32 Industrial Laser Solutions JANUARY/FEBRUARY 2016 www.industrial-lasers.com
Fiber laser enables
marking of advanced
IN-LINE INKLESS LASER MARKING NOW REPLACES
TRADITIONAL ROTARY GRAVURE AND PAD PRINTING
SCOTT R. SABREEN
Breakthrough FDA-approved addi- tives blended into polymers during primary processing optimize laser marking of plastics. Fast speed, superior contrast, and cost sav- ings are among the significant ben- efits. Novel chemical additives can
produce jet-black, light-colored, and custom color contrast,
using both “on-the-fly” and secondary operations. Designed
for affordable ytterbium fiber lasers, in-line inkless laser marking now replaces traditional rotary gravure and pad printing.
Clear, semi-transparent, and opaque colored polymers, including nylons, polyethylene terephthalate (PE T), polycarbonates,
polyolefins, polyvinyl chloride (PVC), styrenics, and thermo-
plastic elastomers (TPUs) and thermoplastic polyurethanes
( TPEs), are uniquely formulated using non-heavy metal, FDA/
European Food Safety Authority (EFSA)-approved additives to
achieve high-contrast marking quality (FIGURE 1). Polymer clarity, spectral transmission, and base physical properties are not
affected. Non-contact digital laser marking replaces expensive
adhesive labels and ink-chemical printing processes. The result
is a cost-effective, environmentally friendly, superior aesthetic
appeal in the application.
Polymeric laser marking reaction mechanism
The advancements achieved in formulating laser chemical
additives for use with near-infrared (NIR) lasers (1060–1080nm
wavelength) are their compatibility with ytterbium fiber, vana-
date, and predecessor Nd:YAG lasers. Most polymers do not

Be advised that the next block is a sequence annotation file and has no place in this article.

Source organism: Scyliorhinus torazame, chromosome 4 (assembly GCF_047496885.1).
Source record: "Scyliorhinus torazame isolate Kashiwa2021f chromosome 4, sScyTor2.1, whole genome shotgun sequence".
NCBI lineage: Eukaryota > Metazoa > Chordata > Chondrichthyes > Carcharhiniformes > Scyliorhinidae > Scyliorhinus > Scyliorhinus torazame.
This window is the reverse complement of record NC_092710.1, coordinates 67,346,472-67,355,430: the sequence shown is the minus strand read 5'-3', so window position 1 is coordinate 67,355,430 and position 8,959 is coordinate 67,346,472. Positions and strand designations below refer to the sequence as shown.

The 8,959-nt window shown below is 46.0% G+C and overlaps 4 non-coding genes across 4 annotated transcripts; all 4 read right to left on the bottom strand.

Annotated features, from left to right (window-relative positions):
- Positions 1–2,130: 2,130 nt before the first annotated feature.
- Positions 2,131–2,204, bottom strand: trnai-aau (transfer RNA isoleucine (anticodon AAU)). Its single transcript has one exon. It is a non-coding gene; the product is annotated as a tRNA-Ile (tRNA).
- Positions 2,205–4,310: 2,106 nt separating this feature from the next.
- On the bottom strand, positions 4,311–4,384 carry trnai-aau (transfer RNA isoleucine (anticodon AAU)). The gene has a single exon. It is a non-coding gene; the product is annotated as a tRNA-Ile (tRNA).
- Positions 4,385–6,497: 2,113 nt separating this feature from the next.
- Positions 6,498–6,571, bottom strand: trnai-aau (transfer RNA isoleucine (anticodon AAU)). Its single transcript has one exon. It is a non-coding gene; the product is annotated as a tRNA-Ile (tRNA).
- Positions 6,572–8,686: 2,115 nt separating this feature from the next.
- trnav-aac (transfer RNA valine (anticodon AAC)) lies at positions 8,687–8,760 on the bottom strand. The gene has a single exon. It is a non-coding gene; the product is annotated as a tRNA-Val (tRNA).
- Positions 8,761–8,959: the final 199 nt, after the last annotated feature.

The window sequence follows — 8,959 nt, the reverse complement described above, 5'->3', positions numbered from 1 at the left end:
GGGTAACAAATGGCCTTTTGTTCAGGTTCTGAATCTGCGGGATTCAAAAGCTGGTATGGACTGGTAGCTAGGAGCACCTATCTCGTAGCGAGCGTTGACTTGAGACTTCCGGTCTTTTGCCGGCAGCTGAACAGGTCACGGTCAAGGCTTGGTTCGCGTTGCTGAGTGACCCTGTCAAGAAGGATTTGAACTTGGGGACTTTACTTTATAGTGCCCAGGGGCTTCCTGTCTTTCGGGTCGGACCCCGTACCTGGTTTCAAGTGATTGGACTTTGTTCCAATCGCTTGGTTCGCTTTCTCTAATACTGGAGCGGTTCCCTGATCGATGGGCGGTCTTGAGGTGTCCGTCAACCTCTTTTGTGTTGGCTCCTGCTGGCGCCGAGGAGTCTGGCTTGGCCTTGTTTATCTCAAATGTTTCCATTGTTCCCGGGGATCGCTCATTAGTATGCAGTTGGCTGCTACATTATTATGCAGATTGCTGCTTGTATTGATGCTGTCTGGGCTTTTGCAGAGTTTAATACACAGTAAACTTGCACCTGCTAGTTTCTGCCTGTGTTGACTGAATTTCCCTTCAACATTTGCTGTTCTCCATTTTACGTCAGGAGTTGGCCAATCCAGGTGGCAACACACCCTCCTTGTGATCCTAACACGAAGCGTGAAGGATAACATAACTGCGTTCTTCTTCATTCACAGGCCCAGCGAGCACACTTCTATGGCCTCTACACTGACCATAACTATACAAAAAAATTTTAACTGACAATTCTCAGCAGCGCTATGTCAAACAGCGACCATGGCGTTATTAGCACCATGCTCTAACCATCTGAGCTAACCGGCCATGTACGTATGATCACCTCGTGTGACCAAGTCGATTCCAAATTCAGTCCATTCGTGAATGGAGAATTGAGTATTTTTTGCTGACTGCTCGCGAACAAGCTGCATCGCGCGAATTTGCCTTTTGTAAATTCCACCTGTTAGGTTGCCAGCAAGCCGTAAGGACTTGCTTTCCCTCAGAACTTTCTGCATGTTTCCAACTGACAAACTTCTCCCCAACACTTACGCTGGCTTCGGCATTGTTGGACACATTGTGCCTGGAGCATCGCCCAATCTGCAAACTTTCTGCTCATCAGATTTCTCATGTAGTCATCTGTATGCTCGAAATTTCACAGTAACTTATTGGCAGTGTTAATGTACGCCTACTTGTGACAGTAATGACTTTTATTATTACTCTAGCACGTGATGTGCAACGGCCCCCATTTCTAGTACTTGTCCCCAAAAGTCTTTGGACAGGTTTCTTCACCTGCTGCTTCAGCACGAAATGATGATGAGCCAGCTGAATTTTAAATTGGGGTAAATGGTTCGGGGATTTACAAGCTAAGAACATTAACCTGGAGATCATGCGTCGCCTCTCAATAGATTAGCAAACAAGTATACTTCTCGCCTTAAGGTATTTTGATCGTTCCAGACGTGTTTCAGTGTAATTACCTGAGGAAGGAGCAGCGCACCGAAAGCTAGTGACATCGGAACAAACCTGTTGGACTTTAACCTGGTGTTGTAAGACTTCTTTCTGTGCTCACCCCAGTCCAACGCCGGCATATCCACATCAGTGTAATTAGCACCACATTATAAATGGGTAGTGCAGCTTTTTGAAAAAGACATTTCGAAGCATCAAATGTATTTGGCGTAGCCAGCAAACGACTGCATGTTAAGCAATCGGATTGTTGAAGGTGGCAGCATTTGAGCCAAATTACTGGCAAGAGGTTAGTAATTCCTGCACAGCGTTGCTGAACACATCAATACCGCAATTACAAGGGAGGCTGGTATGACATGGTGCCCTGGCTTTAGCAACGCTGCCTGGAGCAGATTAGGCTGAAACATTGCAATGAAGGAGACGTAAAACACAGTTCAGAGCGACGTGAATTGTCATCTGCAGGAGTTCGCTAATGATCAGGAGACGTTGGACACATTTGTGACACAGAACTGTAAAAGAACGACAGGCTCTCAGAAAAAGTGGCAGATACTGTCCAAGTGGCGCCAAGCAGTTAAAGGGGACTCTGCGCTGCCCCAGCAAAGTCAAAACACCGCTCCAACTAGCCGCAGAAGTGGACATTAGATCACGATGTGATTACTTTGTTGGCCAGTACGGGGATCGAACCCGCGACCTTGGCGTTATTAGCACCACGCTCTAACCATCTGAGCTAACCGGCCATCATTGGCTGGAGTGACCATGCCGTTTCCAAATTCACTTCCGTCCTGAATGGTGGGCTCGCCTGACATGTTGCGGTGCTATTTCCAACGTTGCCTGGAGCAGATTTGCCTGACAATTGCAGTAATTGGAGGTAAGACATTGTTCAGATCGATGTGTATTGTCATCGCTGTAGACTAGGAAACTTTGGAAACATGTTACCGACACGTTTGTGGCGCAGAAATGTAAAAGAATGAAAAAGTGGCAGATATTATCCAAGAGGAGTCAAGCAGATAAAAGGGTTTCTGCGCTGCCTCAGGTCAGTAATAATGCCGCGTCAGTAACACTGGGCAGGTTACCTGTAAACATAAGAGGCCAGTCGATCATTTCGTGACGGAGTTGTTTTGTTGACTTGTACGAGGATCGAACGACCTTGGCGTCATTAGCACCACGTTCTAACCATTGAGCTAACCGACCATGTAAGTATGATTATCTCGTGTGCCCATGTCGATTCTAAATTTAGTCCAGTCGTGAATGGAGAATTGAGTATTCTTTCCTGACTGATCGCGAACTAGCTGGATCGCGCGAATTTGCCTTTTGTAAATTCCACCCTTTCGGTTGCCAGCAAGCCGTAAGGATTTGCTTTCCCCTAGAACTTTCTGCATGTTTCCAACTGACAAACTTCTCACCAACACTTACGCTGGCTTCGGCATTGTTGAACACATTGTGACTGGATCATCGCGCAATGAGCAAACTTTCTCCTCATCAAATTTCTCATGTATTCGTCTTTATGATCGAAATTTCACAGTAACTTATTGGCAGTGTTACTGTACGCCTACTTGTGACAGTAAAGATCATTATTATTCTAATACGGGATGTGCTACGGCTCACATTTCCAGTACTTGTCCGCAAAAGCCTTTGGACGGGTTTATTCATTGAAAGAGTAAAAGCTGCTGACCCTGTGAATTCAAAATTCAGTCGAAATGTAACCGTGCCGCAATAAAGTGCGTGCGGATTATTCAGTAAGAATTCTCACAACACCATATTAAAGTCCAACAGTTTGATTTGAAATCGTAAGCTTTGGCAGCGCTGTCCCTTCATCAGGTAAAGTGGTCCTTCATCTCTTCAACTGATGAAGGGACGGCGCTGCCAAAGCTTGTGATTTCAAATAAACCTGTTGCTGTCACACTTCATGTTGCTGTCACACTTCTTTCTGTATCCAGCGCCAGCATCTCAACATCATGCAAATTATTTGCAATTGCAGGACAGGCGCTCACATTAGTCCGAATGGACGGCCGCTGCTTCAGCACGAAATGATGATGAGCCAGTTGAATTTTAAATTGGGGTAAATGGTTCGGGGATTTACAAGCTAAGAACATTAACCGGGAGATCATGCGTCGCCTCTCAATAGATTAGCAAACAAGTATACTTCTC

possess NIR absorption properties without chemical additives
[ 1]. Polymers that can
be marked by lasers
are those that absorb
laser light and convert
it from light energy
to thermal energy.
Experts utilize addi-
tives, fillers, pigments,
and dyes to enhance
the absorption of laser
energy for localized
color changes. Vastly
different formulation chemistries and laser optics/setup parameters are used depending upon the desired marking contrast
The most common surface reaction mechanism is termed
thermal chemical “carbonization” or “charring,” where the energy
absorbed in the substrate raises the local temperature of the
material surrounding the absorption site high enough to cause
thermal degradation of the polymer. The darkness or lightness
of the mark is dependent on the energy absorbed as well as the
material’s unique thermal degradation pathway. By optimizing
the laser setup, there is minimal surface carbonization residue.
Near-infrared laser additives improve the degree of contrast, which can be further intensified by changing the laser
setup parameters. Polymers possess inherent characteristics
to yield “dark-colored” or “light-colored” marking contrast.
Some colorant compounds containing low amounts of titanium dioxide (TiO2) and carbon black may also absorb laser
light, and in some instances, improve the marking contrast.
FIGURE 1. White contrast on
dark-blue automotive exterior/
under-hood components using IPG
Photonics’ YLPN Laser. It has been
traditionally difficult to achieve
white contrast using long-pulse-width lasers.